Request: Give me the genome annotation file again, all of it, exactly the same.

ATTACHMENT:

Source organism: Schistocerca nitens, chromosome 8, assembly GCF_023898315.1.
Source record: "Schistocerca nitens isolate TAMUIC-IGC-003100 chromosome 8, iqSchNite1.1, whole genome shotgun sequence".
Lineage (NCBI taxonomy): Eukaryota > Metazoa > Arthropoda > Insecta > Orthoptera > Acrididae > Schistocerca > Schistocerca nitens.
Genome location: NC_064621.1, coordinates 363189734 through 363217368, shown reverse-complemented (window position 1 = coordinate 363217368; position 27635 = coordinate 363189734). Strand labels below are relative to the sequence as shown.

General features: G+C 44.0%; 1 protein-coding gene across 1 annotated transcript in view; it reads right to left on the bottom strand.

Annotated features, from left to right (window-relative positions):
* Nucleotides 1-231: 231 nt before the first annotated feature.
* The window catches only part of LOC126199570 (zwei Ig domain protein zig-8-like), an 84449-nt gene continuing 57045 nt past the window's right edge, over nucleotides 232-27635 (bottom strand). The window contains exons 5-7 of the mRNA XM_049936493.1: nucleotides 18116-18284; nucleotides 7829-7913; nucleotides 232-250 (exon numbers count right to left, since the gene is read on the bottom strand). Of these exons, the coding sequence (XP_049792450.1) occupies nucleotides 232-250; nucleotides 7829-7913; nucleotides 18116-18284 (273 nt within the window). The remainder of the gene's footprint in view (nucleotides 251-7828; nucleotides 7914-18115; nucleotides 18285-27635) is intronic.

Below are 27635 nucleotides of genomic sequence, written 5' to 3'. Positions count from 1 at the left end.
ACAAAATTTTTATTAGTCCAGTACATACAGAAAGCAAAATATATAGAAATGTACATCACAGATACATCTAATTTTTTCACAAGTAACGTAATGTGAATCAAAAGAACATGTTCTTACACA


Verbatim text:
Source organism: Schistocerca nitens, chromosome 8, assembly GCF_023898315.1.
Source record: "Schistocerca nitens isolate TAMUIC-IGC-003100 chromosome 8, iqSchNite1.1, whole genome shotgun sequence".
Lineage (NCBI taxonomy): Eukaryota > Metazoa > Arthropoda > Insecta > Orthoptera > Acrididae > Schistocerca > Schistocerca nitens.
Genome location: NC_064621.1, coordinates 363189734 through 363217368, shown reverse-complemented (window position 1 = coordinate 363217368; position 27635 = coordinate 363189734). Strand labels below are relative to the sequence as shown.

General features: G+C 44.0%; 1 protein-coding gene across 1 annotated transcript in view; it reads right to left on the bottom strand.

Annotated features, from left to right (window-relative positions):
* Nucleotides 1-231: 231 nt before the first annotated feature.
* The window catches only part of LOC126199570 (zwei Ig domain protein zig-8-like), an 84449-nt gene continuing 57045 nt past the window's right edge, over nucleotides 232-27635 (bottom strand). The window contains exons 5-7 of the mRNA XM_049936493.1: nucleotides 18116-18284; nucleotides 7829-7913; nucleotides 232-250 (exon numbers count right to left, since the gene is read on the bottom strand). Of these exons, the coding sequence (XP_049792450.1) occupies nucleotides 232-250; nucleotides 7829-7913; nucleotides 18116-18284 (273 nt within the window). The remainder of the gene's footprint in view (nucleotides 251-7828; nucleotides 7914-18115; nucleotides 18285-27635) is intronic.

Below are 27635 nucleotides of genomic sequence, written 5' to 3'. Positions count from 1 at the left end.
ACAAAATTTTTATTAGTCCAGTACATACAGAAAGCAAAATATATAGAAATGTACATCACAGATACATCTAATTTTTTCACAAGTAACGTAATGTGAATCAAAAGAACATGTTCTTACACA